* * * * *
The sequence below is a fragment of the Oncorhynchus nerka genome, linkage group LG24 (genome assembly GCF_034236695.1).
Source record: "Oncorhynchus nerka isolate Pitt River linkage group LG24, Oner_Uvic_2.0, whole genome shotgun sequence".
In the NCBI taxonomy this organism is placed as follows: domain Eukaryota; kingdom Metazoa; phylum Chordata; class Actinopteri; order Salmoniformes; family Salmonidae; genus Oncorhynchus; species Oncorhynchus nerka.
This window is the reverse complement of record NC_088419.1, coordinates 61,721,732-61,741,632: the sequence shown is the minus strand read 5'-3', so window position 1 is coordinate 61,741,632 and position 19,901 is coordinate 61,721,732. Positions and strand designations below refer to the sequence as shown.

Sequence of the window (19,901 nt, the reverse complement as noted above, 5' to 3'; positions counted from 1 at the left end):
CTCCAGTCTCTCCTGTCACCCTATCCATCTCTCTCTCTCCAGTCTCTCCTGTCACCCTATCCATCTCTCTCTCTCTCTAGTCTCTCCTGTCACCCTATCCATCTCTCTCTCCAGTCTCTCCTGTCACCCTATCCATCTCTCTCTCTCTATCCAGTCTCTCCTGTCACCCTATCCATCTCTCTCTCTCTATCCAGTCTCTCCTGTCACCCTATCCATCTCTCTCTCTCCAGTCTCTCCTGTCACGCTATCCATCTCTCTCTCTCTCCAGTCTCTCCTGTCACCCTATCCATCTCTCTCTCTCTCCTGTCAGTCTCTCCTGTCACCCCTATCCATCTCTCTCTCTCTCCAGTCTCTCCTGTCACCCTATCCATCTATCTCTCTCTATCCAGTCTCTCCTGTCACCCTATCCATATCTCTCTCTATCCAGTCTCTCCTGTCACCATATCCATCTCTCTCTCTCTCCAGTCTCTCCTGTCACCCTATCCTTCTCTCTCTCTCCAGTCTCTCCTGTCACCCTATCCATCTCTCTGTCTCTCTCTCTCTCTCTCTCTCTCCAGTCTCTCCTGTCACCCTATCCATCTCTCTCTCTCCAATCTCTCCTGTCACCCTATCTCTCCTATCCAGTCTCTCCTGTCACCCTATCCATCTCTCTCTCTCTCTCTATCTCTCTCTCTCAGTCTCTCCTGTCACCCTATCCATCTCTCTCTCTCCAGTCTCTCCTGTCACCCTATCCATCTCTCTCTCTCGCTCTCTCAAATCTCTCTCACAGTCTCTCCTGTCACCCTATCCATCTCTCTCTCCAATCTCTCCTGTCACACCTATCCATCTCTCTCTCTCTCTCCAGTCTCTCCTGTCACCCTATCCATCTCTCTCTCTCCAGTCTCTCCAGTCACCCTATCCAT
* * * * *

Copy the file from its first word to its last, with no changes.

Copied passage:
The sequence below is a fragment of the Oncorhynchus nerka genome, linkage group LG24 (genome assembly GCF_034236695.1).
Source record: "Oncorhynchus nerka isolate Pitt River linkage group LG24, Oner_Uvic_2.0, whole genome shotgun sequence".
In the NCBI taxonomy this organism is placed as follows: domain Eukaryota; kingdom Metazoa; phylum Chordata; class Actinopteri; order Salmoniformes; family Salmonidae; genus Oncorhynchus; species Oncorhynchus nerka.
This window is the reverse complement of record NC_088419.1, coordinates 61,721,732-61,741,632: the sequence shown is the minus strand read 5'-3', so window position 1 is coordinate 61,741,632 and position 19,901 is coordinate 61,721,732. Positions and strand designations below refer to the sequence as shown.

Sequence of the window (19,901 nt, the reverse complement as noted above, 5' to 3'; positions counted from 1 at the left end):
CTCCAGTCTCTCCTGTCACCCTATCCATCTCTCTCTCTCCAGTCTCTCCTGTCACCCTATCCATCTCTCTCTCTCTCTAGTCTCTCCTGTCACCCTATCCATCTCTCTCTCCAGTCTCTCCTGTCACCCTATCCATCTCTCTCTCTCTATCCAGTCTCTCCTGTCACCCTATCCATCTCTCTCTCTCTATCCAGTCTCTCCTGTCACCCTATCCATCTCTCTCTCTCCAGTCTCTCCTGTCACGCTATCCATCTCTCTCTCTCTCCAGTCTCTCCTGTCACCCTATCCATCTCTCTCTCTCTCCTGTCAGTCTCTCCTGTCACCCCTATCCATCTCTCTCTCTCTCCAGTCTCTCCTGTCACCCTATCCATCTATCTCTCTCTATCCAGTCTCTCCTGTCACCCTATCCATATCTCTCTCTATCCAGTCTCTCCTGTCACCATATCCATCTCTCTCTCTCTCCAGTCTCTCCTGTCACCCTATCCTTCTCTCTCTCTCCAGTCTCTCCTGTCACCCTATCCATCTCTCTGTCTCTCTCTCTCTCTCTCTCTCTCCAGTCTCTCCTGTCACCCTATCCATCTCTCTCTCTCCAATCTCTCCTGTCACCCTATCTCTCCTATCCAGTCTCTCCTGTCACCCTATCCATCTCTCTCTCTCTCTCTATCTCTCTCTCTCAGTCTCTCCTGTCACCCTATCCATCTCTCTCTCTCCAGTCTCTCCTGTCACCCTATCCATCTCTCTCTCTCGCTCTCTCAAATCTCTCTCACAGTCTCTCCTGTCACCCTATCCATCTCTCTCTCCAATCTCTCCTGTCACACCTATCCATCTCTCTCTCTCTCTCCAGTCTCTCCTGTCACCCTATCCATCTCTCTCTCTCCAGTCTCTCCAGTCACCCTATCCAT